Health Canada is warning consumers to check their EpiPen and EpiPen Jr devices – to see whether any stick in the tube carrier.
Pfizer Canada, which distributes EpiPens in Canada, told the federal Health Canada agency that “a very small number of carrier tubes have a defect that partially blocks the opening of the tube and may prevent easy release of the auto-injector from the carrier. The issue is with the carrier tube, and not with the device itself.”
While this October 2019 advisory was issued in Canada, there is no similar advisory for EpiPen brand and generic auto-injectors sold to U.S. customers.
In the fall of 2018, Pfizer Canada and Pfizer Inc. (the U.S. device manufacturer) warned of a different tube issue: in a small number of EpiPens distributed in the United States and Canada, the device label was not correctly placed. That meant a device might become stuck to the inside the carrier tube.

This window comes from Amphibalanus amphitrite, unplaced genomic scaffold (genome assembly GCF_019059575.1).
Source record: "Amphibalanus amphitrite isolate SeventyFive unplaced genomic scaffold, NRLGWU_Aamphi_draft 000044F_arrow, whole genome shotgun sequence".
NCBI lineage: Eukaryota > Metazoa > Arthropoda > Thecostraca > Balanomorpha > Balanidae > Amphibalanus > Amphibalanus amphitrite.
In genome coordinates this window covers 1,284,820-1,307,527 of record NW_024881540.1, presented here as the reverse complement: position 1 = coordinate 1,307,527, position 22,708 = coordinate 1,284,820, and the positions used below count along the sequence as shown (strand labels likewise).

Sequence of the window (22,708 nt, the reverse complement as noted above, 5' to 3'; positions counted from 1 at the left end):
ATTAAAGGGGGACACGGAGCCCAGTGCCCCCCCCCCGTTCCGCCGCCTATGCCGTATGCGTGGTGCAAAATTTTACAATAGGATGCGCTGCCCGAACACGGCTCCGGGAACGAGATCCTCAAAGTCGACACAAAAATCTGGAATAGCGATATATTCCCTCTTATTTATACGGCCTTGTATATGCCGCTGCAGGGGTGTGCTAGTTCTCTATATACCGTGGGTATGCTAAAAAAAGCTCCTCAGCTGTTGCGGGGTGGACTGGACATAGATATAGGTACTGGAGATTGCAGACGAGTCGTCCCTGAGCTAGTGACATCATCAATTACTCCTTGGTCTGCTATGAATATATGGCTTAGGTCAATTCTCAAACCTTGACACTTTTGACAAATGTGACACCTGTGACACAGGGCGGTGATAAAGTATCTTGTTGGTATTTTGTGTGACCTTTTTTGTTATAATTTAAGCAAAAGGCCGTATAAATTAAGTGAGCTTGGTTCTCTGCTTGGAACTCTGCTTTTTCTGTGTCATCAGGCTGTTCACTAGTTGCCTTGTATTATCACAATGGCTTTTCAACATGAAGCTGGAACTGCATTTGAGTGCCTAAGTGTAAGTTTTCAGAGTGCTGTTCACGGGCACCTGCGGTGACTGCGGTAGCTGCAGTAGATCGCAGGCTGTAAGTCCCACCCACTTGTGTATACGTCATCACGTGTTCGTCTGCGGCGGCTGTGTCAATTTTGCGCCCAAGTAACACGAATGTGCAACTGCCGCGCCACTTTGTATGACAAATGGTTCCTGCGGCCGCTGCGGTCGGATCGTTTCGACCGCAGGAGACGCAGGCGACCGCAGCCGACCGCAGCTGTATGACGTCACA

Health Agency’s Advice
With the 2019 warning, Health Canada says no EpiPens devices themselves are faulty, but rather the issue is with sticking in the tube. This could delay retrieving a device from the carrier in an emergency. Epinephrine needs to be administered swiftly in a severe allergic reaction.
The agency gives this advice:
- Check your or your child’s EpiPen devices. Flip open the carrier tube cap, turn the tube upside down and let the device slide out into your hand (do not shake or drop it). Look at your device to make sure the label has no unglued edges that may catch on the tube.
- If an EpiPen device sticks or does not slide out easily from its tube, or the device label has unglued edges, return it to your pharmacist for replacement. “Do NOT attempt to remove or re-attach the label under any circumstances.”
The affected Canadian products are: EpiPen 0.3 mg (DIN 00509558) and EpiPen Jr 0.15 mg (DIN 00578657), which expire on or before September 2020. Health Canada has more information here.
If you live in the U.S. and think you are experiencing the sticking issue with an EpiPen device, you may report an issue via the FDA’s MedWatch program.
Related: November 2018 article: FDA Warns EpiPen May Stick in Tube